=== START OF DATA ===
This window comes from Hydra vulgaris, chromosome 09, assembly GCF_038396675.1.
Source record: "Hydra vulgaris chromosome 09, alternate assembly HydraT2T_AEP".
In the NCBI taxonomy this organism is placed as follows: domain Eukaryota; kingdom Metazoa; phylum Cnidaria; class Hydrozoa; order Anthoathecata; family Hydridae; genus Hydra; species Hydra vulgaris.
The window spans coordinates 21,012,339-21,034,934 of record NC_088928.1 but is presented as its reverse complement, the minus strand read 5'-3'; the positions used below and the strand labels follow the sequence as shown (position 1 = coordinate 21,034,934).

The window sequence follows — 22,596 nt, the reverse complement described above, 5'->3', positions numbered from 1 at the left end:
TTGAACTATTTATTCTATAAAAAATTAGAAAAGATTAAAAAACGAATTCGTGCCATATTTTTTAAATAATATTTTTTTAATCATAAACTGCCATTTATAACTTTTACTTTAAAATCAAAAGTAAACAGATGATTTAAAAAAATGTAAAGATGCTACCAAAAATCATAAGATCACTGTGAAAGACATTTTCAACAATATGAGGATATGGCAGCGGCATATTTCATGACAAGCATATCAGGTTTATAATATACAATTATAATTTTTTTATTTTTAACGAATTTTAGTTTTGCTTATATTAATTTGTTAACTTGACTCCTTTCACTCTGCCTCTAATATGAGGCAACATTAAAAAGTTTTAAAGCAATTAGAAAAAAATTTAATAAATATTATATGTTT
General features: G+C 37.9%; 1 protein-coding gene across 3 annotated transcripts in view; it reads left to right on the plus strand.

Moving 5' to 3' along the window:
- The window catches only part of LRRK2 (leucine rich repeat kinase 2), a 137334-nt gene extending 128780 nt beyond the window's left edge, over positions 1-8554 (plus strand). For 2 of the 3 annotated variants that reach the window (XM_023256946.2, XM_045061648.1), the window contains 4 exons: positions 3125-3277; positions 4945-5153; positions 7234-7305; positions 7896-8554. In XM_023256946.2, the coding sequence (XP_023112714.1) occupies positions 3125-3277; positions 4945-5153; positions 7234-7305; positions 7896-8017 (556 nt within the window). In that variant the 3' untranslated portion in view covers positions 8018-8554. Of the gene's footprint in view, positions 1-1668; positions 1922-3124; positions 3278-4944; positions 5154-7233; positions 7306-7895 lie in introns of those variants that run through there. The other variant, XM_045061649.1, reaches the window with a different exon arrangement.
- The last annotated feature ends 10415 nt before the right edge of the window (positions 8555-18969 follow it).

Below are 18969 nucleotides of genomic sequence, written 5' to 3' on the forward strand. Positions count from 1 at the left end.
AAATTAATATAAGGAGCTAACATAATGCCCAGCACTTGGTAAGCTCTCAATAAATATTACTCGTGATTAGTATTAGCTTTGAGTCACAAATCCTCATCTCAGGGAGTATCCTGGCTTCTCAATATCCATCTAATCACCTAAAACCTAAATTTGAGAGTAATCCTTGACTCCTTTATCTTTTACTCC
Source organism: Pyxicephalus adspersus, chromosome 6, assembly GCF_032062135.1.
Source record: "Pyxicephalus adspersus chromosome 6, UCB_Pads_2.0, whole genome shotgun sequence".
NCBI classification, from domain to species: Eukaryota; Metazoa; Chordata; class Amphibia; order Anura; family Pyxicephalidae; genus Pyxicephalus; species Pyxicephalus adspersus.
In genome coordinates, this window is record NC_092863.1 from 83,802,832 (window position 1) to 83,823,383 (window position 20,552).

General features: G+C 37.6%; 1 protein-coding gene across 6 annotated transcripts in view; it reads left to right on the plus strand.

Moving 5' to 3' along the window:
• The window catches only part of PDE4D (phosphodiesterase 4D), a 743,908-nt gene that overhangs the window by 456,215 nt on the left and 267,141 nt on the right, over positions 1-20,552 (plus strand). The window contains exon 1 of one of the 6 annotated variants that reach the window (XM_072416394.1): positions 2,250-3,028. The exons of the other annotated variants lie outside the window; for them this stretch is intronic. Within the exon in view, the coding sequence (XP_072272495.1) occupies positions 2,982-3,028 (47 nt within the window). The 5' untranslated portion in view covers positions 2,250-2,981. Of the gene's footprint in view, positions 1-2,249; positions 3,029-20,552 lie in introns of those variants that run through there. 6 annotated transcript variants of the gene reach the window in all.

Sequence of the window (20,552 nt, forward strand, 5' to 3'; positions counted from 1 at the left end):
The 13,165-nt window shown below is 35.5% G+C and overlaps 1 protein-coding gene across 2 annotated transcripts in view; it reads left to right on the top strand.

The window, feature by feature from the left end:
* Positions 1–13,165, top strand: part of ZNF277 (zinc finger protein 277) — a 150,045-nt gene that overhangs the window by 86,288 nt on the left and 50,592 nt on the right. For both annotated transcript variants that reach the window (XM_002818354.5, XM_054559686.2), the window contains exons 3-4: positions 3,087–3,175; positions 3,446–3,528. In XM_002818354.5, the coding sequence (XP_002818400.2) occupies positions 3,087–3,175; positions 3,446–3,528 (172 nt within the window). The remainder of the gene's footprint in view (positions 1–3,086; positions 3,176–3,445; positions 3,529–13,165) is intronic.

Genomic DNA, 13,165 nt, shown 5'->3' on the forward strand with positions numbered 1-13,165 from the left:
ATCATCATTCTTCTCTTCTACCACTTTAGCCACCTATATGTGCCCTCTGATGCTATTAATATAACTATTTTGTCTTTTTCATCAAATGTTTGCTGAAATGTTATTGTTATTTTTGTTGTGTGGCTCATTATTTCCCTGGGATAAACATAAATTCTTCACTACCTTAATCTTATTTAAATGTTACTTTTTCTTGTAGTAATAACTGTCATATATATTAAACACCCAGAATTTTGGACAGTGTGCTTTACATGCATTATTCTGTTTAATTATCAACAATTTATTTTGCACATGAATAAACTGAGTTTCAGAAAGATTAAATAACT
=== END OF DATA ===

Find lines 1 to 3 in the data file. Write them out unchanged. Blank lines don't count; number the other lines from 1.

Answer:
This window comes from Hydra vulgaris, chromosome 09, assembly GCF_038396675.1.
Source record: "Hydra vulgaris chromosome 09, alternate assembly HydraT2T_AEP".
In the NCBI taxonomy this organism is placed as follows: domain Eukaryota; kingdom Metazoa; phylum Cnidaria; class Hydrozoa; order Anthoathecata; family Hydridae; genus Hydra; species Hydra vulgaris.